“And finally, to our veterans and their families, I assure you that we will do everything it takes to protect this special weekend for you and our country, as we come together to reflect on those who protected our freedom.”
Sunak to hold Met Commissioner ‘accountable’ for giving go-ahead to Gaza rally
In a statement on Tuesday, before his meeting with Sunak, Rowley said: "The laws created by Parliament are clear. There is no absolute power to ban protest, therefore there will be a protest this weekend."
He added that use of the power to block moving protests is "incredibly rare" and must be reserved for cases where there is intelligence to suggest a "real threat" of serious disorder.
He said organisers of Saturday's rally have shown "complete willingness to stay away from the Cenotaph and Whitehall and have no intention of disrupting the nation's remembrance events".
"Should this change, we've been clear we will use powers and conditions available to us to protect locations and events of national importance at all costs."
The Met chief is likely to come under significant pressure to change his mind in the coming days, with Cabinet ministers stressing that discussions are ongoing.
Culture Secretary Lucy Frazer, who is Jewish, called for the force to keep the "very provocative" march "under review".
She told LBC on Wednesday morning: "I think that the police need to, and have said that they will, continue to look at intelligence and will impose conditions.
"And they've already set out where events will take place, but I think they should keep it under review."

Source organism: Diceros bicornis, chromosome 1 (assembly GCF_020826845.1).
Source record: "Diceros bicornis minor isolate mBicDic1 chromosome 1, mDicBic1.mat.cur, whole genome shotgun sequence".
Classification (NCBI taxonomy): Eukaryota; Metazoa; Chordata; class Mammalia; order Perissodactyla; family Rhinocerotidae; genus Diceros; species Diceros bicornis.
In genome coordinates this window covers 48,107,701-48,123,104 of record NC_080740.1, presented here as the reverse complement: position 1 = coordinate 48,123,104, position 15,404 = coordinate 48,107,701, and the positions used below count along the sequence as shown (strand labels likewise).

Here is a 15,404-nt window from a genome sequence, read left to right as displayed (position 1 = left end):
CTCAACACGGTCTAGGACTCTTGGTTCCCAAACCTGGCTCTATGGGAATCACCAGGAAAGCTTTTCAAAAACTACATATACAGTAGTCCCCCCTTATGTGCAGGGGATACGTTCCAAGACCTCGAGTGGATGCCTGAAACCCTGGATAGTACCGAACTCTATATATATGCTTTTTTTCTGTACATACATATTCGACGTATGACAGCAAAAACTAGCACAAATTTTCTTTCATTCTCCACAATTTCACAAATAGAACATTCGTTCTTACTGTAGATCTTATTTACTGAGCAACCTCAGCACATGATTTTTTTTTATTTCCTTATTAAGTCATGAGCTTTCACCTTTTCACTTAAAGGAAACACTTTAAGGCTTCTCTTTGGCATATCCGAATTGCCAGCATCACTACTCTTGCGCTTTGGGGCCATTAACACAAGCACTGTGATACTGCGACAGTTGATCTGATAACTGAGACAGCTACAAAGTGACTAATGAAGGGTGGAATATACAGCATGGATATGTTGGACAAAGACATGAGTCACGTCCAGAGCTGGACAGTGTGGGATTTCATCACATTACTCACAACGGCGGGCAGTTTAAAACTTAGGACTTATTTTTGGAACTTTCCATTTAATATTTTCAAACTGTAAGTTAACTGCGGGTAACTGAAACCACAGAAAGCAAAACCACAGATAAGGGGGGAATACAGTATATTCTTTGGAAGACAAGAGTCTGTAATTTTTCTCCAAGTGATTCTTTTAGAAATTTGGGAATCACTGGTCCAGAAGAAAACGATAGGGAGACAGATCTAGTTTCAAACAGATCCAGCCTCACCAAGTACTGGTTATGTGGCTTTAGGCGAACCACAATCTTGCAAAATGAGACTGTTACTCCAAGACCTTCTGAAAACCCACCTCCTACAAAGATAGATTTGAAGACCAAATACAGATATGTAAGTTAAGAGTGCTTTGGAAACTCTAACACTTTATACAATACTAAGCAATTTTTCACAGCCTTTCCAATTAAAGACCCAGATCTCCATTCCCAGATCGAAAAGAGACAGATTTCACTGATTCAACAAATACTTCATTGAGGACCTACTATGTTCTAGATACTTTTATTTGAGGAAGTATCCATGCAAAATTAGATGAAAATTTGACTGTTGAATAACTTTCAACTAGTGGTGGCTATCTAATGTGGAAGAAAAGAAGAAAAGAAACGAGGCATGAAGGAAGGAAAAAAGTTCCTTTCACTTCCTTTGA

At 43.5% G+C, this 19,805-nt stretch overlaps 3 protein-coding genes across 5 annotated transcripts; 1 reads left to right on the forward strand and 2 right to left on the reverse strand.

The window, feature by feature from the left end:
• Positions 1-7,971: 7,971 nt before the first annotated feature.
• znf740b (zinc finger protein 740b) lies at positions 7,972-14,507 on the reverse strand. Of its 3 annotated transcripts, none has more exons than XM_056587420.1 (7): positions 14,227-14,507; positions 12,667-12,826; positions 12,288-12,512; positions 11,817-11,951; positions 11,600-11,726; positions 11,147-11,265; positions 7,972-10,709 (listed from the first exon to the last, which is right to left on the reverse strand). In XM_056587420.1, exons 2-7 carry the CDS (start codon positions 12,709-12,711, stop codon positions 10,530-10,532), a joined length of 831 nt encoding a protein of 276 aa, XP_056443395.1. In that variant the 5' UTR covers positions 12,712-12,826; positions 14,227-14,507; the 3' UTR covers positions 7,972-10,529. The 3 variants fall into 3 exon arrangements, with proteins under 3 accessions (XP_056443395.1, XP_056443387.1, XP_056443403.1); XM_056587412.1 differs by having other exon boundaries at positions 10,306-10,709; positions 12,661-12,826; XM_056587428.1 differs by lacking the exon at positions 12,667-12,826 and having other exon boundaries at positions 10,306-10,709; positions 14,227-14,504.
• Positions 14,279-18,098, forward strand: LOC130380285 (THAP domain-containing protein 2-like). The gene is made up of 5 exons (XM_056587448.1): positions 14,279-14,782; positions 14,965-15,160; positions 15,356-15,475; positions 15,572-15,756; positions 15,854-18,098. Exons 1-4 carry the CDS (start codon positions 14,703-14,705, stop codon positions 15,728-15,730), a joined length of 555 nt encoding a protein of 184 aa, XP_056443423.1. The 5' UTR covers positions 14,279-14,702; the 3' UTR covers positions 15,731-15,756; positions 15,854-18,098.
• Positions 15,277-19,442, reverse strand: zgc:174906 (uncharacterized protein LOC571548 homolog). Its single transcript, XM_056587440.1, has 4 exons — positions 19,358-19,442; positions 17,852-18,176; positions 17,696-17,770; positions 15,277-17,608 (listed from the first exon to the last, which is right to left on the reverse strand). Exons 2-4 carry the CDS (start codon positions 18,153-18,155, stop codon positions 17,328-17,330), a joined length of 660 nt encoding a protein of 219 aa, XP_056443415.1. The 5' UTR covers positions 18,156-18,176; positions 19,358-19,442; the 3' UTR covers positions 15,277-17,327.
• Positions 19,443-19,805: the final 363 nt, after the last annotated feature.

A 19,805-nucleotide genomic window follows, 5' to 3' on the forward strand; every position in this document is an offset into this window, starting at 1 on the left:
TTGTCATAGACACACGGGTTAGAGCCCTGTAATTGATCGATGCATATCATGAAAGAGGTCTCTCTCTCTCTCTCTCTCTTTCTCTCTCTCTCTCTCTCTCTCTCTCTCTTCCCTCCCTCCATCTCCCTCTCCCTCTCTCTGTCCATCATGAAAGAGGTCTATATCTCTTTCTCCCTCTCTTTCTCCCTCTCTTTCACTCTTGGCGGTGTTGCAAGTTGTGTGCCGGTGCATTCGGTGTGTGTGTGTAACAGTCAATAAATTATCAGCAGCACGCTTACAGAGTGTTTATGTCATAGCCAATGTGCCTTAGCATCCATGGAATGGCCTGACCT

The Met had urged march organisers to "urgently reconsider" the event on Saturday because of a growing risk of violence, but the pro-Palestinian coalition behind it have refused to call it off.
The force could request the power to ban the event under Section 13 of the Public Order Act 1986, but that would only apply if there was the threat of serious public disorder which could not be controlled by other measures.
The coalition of groups, which includes the Palestine Solidarity Campaign, Stop the War and the Muslim Association of Britain, insisted they will press ahead with the demonstration calling for an immediate ceasefire between Israel and Hamas in Gaza.
There are concerns that breakaway groups from the main march could look for trouble, while counter-demonstrations may add to policing difficulties.
Asked about a call to arms by groups of football hooligans to protect the Cenotaph, Ms Frazer urged them to refrain from "taking responsibility into their own hands", saying: "What I do not want to see is any escalation of violence across the board".
The planned route for the London march goes from Hyde Park - about a mile from the war memorial in Whitehall - to the US embassy in Vauxhall, south of the Thames.
The Festival of Remembrance at the Royal Albert Hall, which will be attended by the King and Queen and other members of the royal family, will take place on Saturday.
Remembrance Sunday events will take place at the Cenotaph in Westminster the following day.